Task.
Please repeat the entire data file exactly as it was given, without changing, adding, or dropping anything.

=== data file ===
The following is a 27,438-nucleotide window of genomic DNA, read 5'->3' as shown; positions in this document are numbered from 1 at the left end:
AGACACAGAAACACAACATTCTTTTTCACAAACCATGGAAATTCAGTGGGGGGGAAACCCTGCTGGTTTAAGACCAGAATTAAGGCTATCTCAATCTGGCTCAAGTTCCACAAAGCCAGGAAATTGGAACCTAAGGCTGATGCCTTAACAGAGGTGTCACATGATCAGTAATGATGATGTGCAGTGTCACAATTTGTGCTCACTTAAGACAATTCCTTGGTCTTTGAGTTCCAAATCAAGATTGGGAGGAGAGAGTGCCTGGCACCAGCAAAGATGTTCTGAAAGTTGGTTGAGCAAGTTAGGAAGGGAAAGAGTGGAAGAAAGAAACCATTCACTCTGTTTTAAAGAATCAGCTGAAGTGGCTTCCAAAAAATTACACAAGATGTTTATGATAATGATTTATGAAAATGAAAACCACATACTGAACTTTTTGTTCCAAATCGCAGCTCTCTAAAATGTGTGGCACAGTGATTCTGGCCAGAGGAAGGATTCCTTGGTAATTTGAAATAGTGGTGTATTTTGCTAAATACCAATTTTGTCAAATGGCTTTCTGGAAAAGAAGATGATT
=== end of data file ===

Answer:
The following is a 27,438-nucleotide window of genomic DNA, read 5'->3' as shown; positions in this document are numbered from 1 at the left end:
AGACACAGAAACACAACATTCTTTTTCACAAACCATGGAAATTCAGTGGGGGGGAAACCCTGCTGGTTTAAGACCAGAATTAAGGCTATCTCAATCTGGCTCAAGTTCCACAAAGCCAGGAAATTGGAACCTAAGGCTGATGCCTTAACAGAGGTGTCACATGATCAGTAATGATGATGTGCAGTGTCACAATTTGTGCTCACTTAAGACAATTCCTTGGTCTTTGAGTTCCAAATCAAGATTGGGAGGAGAGAGTGCCTGGCACCAGCAAAGATGTTCTGAAAGTTGGTTGAGCAAGTTAGGAAGGGAAAGAGTGGAAGAAAGAAACCATTCACTCTGTTTTAAAGAATCAGCTGAAGTGGCTTCCAAAAAATTACACAAGATGTTTATGATAATGATTTATGAAAATGAAAACCACATACTGAACTTTTTGTTCCAAATCGCAGCTCTCTAAAATGTGTGGCACAGTGATTCTGGCCAGAGGAAGGATTCCTTGGTAATTTGAAATAGTGGTGTATTTTGCTAAATACCAATTTTGTCAAATGGCTTTCTGGAAAAGAAGATGATT